[Tweeters] On the River

jeff gibson gibsondesign at msn.com
Thu Oct 24 08:24:43 PDT 2013



Yesterday, as I often do, I was tooling down the Snohomish River Road, just outside the Everett city limits, and stopped at a favorite spot to check out the scene. Four (silent) Western Grebes were still about on the river. The population had swelled to Six (silent) grebes the day before. In the silence of the foggy day, I wondered how much the long neck on a Western Grebe contributes to the volume of its call. Think Canada Goose (the really big honkin' ones) or Great Blue Heron, Sandhill Cranes, Trumpeter Swan - all got long necks, and really belt out that tune. Of course the short necked Caspian Tern has no volume problem. I'll have to look that up that neck length/volume thing I guess - I'm no ornithologist.

Anyway, it was nice to see the Grebes again. They were joined on the river by a bright male Bufflehead, the first I've seen this fall.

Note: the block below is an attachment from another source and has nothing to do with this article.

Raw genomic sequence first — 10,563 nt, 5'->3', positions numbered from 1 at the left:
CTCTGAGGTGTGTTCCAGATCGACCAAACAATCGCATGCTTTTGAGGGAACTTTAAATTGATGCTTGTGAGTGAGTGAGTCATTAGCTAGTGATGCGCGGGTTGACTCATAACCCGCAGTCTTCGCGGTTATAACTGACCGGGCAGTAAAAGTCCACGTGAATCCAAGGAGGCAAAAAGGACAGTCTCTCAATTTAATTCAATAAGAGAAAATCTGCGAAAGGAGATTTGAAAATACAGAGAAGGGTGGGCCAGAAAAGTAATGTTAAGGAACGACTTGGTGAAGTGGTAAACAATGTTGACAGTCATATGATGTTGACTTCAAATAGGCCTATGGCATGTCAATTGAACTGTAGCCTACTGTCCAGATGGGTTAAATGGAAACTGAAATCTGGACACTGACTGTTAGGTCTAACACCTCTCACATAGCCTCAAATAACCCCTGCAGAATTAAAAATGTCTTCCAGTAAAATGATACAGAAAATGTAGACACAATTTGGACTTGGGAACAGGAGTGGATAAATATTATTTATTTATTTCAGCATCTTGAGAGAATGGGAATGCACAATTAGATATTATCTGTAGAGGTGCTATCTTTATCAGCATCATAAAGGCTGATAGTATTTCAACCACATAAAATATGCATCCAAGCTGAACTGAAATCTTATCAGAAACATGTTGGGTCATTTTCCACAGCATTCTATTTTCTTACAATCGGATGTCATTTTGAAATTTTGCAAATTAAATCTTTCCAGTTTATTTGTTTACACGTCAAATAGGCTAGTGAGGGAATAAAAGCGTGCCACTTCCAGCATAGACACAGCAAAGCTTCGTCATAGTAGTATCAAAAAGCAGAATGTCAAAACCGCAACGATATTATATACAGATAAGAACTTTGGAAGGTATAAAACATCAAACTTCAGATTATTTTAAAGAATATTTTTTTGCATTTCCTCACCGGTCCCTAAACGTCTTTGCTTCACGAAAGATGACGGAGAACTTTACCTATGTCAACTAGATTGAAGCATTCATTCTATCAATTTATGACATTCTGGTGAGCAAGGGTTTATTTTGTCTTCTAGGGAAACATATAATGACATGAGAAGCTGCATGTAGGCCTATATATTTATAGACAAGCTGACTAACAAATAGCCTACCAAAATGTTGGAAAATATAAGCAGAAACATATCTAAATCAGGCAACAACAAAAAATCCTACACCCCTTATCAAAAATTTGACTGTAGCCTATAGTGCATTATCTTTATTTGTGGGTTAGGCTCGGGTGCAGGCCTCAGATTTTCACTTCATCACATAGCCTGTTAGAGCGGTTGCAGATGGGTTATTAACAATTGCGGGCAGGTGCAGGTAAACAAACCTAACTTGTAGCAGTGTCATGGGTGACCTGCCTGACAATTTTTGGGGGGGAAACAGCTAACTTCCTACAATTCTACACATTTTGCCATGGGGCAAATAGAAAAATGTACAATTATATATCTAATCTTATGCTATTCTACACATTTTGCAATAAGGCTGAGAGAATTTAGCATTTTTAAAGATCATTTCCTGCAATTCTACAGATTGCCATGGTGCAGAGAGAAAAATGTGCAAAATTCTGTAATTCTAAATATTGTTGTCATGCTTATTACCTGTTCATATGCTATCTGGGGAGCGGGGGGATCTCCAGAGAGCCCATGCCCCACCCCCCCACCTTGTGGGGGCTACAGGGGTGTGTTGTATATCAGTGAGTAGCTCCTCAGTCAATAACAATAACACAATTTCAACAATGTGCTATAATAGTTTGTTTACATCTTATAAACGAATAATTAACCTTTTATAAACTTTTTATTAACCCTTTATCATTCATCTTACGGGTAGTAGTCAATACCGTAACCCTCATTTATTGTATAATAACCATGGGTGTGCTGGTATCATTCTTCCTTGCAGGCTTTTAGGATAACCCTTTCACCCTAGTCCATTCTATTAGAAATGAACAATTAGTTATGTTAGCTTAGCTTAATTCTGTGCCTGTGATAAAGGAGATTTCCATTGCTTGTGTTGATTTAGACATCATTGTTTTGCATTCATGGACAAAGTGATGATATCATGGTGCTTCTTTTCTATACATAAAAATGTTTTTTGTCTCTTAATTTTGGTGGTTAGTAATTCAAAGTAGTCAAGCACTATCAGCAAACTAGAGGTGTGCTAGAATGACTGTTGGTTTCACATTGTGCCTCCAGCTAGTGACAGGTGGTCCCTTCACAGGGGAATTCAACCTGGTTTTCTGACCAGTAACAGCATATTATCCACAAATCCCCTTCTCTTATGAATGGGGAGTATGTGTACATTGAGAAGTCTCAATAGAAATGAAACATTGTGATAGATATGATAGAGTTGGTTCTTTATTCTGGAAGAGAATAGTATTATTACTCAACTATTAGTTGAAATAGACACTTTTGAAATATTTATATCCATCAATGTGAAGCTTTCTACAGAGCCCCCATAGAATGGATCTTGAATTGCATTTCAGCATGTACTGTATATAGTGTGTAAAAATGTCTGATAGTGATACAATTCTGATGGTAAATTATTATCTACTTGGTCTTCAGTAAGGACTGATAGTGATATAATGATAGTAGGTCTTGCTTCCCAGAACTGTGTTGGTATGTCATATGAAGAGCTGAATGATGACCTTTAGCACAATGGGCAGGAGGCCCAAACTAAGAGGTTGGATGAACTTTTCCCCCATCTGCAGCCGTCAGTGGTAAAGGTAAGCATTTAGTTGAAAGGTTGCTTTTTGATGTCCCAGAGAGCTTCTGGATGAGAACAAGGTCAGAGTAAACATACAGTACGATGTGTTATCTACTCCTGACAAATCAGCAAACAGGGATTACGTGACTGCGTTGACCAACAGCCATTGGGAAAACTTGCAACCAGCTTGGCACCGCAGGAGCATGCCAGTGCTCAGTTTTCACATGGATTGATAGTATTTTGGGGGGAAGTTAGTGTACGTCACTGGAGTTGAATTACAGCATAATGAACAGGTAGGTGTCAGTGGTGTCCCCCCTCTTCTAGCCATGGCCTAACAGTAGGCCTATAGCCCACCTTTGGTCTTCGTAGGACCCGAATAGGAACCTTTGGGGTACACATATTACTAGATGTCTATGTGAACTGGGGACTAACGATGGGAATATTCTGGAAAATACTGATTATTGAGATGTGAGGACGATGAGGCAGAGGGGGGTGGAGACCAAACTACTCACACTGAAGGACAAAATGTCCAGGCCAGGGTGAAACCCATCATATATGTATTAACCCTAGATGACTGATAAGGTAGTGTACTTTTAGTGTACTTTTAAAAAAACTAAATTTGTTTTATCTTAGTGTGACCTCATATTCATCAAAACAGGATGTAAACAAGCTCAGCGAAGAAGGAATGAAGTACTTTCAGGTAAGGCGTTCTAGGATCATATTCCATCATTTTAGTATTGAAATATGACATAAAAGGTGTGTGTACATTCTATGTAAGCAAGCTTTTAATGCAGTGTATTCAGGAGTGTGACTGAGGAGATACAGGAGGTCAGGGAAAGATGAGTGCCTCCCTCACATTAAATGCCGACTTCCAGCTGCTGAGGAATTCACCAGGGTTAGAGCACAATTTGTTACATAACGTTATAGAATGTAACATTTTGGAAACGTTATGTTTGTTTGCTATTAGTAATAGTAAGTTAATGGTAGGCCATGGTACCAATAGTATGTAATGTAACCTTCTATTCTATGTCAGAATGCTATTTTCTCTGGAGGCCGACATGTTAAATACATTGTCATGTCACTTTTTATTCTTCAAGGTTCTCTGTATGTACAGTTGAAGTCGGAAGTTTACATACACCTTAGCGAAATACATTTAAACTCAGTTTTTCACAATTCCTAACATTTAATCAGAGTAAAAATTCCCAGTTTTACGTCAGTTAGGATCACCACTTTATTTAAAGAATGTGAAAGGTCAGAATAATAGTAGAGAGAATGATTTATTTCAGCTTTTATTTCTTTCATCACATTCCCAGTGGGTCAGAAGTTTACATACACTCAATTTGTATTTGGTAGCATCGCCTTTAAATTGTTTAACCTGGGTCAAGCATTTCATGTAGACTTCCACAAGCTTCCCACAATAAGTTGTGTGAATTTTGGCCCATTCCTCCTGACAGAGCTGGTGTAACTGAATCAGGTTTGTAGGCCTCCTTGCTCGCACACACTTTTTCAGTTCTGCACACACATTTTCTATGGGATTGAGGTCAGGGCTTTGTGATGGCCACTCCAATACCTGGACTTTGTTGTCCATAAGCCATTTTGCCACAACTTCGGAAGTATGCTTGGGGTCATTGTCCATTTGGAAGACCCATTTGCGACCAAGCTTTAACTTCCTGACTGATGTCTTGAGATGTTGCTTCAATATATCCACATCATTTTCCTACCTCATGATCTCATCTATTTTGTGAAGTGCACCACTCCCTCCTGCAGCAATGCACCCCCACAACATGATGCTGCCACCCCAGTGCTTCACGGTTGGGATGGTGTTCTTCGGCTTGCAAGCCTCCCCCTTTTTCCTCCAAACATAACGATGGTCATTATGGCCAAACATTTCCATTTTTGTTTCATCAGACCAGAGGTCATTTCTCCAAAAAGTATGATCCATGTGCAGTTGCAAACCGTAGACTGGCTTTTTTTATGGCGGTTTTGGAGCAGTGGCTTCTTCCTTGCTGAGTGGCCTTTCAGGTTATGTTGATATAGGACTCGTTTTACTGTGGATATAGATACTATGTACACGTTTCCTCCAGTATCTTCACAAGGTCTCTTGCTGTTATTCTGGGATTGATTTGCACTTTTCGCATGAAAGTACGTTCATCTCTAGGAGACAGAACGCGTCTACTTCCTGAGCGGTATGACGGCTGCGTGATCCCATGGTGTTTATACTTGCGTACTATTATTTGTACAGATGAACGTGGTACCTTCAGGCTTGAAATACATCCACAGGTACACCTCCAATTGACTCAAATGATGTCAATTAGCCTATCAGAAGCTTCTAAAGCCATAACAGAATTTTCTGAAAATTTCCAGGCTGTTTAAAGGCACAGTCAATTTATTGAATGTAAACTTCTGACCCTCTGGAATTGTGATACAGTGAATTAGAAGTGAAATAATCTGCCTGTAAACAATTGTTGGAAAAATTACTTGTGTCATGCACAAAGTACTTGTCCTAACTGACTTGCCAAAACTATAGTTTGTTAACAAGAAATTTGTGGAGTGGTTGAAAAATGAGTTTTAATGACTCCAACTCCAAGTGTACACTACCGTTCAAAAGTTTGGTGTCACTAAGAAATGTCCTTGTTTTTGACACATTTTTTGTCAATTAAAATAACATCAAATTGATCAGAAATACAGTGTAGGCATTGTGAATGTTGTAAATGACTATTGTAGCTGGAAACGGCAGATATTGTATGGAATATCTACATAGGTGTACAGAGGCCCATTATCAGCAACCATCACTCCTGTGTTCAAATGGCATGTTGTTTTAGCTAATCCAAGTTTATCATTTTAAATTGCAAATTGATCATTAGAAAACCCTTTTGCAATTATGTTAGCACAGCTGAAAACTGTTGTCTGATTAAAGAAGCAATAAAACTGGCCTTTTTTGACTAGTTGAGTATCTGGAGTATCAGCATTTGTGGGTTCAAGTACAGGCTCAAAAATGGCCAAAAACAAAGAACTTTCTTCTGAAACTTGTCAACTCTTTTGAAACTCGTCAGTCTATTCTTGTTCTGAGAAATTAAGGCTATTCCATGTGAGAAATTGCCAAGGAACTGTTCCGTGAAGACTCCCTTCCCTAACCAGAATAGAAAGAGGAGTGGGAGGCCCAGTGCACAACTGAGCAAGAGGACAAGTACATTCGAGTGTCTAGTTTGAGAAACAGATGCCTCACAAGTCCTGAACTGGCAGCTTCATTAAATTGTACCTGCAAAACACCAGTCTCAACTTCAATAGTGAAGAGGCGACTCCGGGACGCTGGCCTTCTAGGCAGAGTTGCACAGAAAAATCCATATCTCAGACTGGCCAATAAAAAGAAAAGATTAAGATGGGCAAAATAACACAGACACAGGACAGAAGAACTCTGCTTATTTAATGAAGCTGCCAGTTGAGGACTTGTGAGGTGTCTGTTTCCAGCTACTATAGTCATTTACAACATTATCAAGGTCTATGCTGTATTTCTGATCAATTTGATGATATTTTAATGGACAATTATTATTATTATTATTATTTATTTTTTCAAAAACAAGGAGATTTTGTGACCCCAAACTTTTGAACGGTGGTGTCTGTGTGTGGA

Seeing the head of a swimming creature in the water, I thought seal at first (they'd been here before) but it turned out to be the hump of a big Humpback salmon cruising at the surface. I saw several more Humpies swimming at the surface, looking for some place to die, their emergent dorsal fins immediately bringing the "shark theme" from the "Jaws" soundtrack to mind.

The river is full of dead and dying Humpies this year. I wondered why there weren't a bunch of Bald Eagles around, scoring on this bounty, when I saw one adult just down the road. I was thinking that maybe the lack of Eagle feeding frenzy here was because of the tides - the lower Snohomish being tidal, makes the shoreline accessible sporadically, unlike the middle Skagit. I suppose Eagles got better pickings elsewhere right now.

That brought to mind Benjamin Franklin, who was lobbying for the Wild Turkey as a National Bird. Admiring the shy, crafty, and sensitive Turkey, he didn't think much of the scavenging, and klepto- parasitic Bald Eagle. I'm thinking that history has shown the choice of Bald Eagle to be the more accurate reflection of our nations character.

On the other hand, as a Columbus Day follow-up, an American Indian quipping about Columbus getting lost in America - "we're just thankful he was looking for India, and not Turkey".

Jeff Gibson
Everett Wa


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